Trump says will pull US troops from ‘delinquent’ Germany |NationalTribune.com

President Donald Trump said on Monday that he would cut the number of US troops in Germany to 25,000, claiming the country had failed to meet NATO’s defence spending target and accusing it of taking advantage of the United States on trade.
The reduction of about 9,500 troops would be a remarkable rebuke to one of the US’s closest allies and trading partners and undermine a pillar of post-war European security: that US forces would help defend alliance members against Russian aggression.
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It was not clear whether Trump would be able to carry through on his plan, which first emerged in media reports on June 5, given criticism from some of the president’s fellow Republicans in Congress who have argued a cut would be a gift to Russia.
Speaking to reporters, Trump accused Germany of being “delinquent” in its payments to the North Atlantic Treaty Organization and pledged to stick with the plan unless Berlin changed course.
“So, we’re protecting Germany, and they’re delinquent. That doesn’t make sense. So, I said, ‘we’re going to bring down the count to 25,000 soldiers,'” Trump said, adding that “they treat us very badly on trade” but providing no details.
In 2014, NATO set a target that each of its 30 members should spend 2 percent of GDP on defence. Most, including Germany, do not.
Plan triggers unease
Trump’s remarks were the first official confirmation of the planned troop cut, which was first reported by the Wall Street Journal and later confirmed to Reuters by a senior US official who spoke on condition of anonymity.

That official said it stemmed from months of work by the US military and had nothing to do with simmering tensions between Trump and German Chancellor Angela Merkel who recently declined the president’s invitation for an in-person summit of the G7 nations.
Asked about Trump’s statement, German Ambassador to the United States Emily Haber said US soldiers were in Europe to defend transatlantic security and in an arrangement that also benefitted the United States.
“This is about transatlantic security but also about American security,” she told a virtual think-tank audience, saying US-German security cooperation would remain strong, and that her government had been informed of the decision.
Last week, sources told Reuters that German officials as well a number of US officials at the White House, State Department and Pentagon were surprised by the Wall Street Journal report and they offered explanations ranging from Trump’s pique over the G7 to the influence of Richard Grenell, the former US ambassador to Germany and a Trump loyalist.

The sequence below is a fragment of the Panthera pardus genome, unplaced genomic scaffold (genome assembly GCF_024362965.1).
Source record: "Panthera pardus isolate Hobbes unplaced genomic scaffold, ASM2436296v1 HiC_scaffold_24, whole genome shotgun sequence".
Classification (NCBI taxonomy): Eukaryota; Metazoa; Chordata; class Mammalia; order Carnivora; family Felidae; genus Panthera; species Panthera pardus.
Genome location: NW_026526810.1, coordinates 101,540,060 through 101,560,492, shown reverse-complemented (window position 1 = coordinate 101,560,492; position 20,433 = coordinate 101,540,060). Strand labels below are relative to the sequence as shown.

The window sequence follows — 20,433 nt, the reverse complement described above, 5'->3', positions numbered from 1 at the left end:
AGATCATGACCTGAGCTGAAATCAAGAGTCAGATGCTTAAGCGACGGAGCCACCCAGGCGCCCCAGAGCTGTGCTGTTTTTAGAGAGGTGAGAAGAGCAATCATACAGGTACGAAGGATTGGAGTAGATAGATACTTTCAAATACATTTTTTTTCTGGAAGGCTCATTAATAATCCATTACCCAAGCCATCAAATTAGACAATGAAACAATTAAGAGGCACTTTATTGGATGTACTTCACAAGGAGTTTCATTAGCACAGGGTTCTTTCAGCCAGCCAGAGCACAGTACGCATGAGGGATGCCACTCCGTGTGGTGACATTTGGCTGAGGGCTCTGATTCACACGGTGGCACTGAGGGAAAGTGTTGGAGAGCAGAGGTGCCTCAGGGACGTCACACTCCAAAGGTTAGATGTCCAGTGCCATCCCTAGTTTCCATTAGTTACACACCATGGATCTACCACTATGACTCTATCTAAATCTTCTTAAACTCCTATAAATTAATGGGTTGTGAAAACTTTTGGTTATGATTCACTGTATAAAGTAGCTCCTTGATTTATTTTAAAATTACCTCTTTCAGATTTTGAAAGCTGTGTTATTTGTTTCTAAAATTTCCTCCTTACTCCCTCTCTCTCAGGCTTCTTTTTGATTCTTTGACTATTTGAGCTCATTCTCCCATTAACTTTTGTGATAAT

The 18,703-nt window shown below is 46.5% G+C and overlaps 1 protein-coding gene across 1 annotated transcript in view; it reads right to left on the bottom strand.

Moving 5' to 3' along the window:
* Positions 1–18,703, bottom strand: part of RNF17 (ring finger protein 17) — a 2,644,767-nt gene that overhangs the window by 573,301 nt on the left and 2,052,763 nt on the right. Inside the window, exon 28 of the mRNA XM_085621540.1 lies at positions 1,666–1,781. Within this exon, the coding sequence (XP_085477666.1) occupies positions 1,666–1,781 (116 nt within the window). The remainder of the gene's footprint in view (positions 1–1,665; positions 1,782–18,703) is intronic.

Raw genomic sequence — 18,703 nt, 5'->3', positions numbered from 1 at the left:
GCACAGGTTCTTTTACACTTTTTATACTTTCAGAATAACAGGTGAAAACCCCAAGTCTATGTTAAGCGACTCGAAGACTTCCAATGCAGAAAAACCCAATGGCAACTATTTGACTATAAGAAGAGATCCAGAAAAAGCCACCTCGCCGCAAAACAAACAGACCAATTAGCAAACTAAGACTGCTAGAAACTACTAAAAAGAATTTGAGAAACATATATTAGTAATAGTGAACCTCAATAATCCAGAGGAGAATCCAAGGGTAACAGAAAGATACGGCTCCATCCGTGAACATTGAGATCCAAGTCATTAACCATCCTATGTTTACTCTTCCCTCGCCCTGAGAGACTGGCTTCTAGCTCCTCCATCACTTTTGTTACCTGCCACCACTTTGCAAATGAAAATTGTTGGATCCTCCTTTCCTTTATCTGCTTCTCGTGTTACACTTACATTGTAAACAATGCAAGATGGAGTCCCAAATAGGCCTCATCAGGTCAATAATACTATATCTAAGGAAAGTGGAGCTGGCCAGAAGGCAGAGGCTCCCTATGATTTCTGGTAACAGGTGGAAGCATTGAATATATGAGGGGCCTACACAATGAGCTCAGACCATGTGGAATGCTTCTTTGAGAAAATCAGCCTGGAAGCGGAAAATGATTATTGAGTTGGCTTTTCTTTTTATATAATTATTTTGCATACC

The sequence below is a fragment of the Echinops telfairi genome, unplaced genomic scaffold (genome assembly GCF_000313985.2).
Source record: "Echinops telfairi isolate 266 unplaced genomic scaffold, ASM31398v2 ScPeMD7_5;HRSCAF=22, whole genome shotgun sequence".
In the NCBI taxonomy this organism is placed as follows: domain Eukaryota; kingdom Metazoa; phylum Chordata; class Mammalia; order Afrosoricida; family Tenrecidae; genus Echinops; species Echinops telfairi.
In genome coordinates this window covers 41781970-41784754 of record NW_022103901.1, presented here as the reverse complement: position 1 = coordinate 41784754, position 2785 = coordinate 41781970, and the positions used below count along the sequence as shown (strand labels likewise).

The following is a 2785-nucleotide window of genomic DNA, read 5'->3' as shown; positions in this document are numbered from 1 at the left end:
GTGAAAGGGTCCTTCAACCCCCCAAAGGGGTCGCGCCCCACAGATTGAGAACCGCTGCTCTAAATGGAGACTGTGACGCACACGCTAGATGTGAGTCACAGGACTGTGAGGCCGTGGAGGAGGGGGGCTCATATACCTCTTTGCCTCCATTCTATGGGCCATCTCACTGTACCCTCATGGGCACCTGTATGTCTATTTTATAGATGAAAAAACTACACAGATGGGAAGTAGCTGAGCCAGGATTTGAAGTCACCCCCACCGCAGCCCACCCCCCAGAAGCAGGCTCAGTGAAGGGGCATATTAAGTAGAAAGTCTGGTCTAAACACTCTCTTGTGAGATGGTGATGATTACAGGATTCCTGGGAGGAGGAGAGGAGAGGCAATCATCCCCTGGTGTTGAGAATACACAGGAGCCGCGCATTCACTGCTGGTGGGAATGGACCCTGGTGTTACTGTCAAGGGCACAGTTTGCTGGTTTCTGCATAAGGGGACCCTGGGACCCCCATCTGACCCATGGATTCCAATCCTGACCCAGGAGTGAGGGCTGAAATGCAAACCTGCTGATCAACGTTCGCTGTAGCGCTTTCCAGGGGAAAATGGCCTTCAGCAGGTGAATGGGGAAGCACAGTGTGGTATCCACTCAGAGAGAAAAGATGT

“There is sure to be significant bipartisan opposition to this move in Congress, so it is possible any actual moves are significantly delayed or even never implemented,” said Phil Gordon of the Council on Foreign Relations think-tank.
“This move will further erode allies’ faith in NATO and US defence guarantees,” Gordon added, saying it may also “weaken the deterrence of Russia or anyone else who might threaten a NATO member.” 
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Active-duty troops on ‘short alert status’ outside Washington, Pentagon says

Active-duty U.S. troops are on “short alert status” at bases outside the District of Columbia, Pentagon officials said Tuesday, but so far forces have not mobilized in any other region of the country following President Trump’s threat to use the full weight of the American military to quell riots and violent protests. Pentagon officials told…

Active-duty troops on ‘short alert status’ outside Washington, Pentagon says

Active-duty U.S. troops are on “short alert status” at bases outside the District of Columbia, Pentagon officials said Tuesday, but so far forces have not mobilized in any other region of the country following President Trump’s threat to use the full weight of the American military to quell riots and violent protests.

Pentagon officials told reporters that the military’s response to the demonstrations, including in Washington, so far has centered on National Guard troops. At least 1,300 National Guard personnel are on duty in Washington, with additional forces from Utah and New Jersey also activated. Reinforcements from Indiana, South Carolina and Tennessee are expected to arrive Tuesday, officials said.

But so far there’s been little in the way of preparations to deploy active-duty forces anywhere in the country, with the exception of Washington. A Defense Department official said the forces arrived in the capital region yesterday and are staged at bases outside of the District.

No active-duty forces have actually been deployed and were not involved in Monday night’s efforts to contain protests outside the White House.

Mr. Trump on Monday said he’ll mobilize all “civilian and military resources” to protect American citizens in the face of widespread rioting and looting after the death of George Floyd last week during a confrontation with police in Minnesota.

“I am mobilizing all federal and local resources, civilian and military, to protect the rights of law-abiding Americans,” the president said. “I am also taking swift and decisive action to protect our great capital, Washington, D.C. What happened in this city last night was a total disgrace.”

The Insurrection Act of 1807 allows the president to deploy active-duty forces to states if requested by a governor. National Guard forces operate under different regulations and are routinely employed to aid in natural disaster response or civil unrest.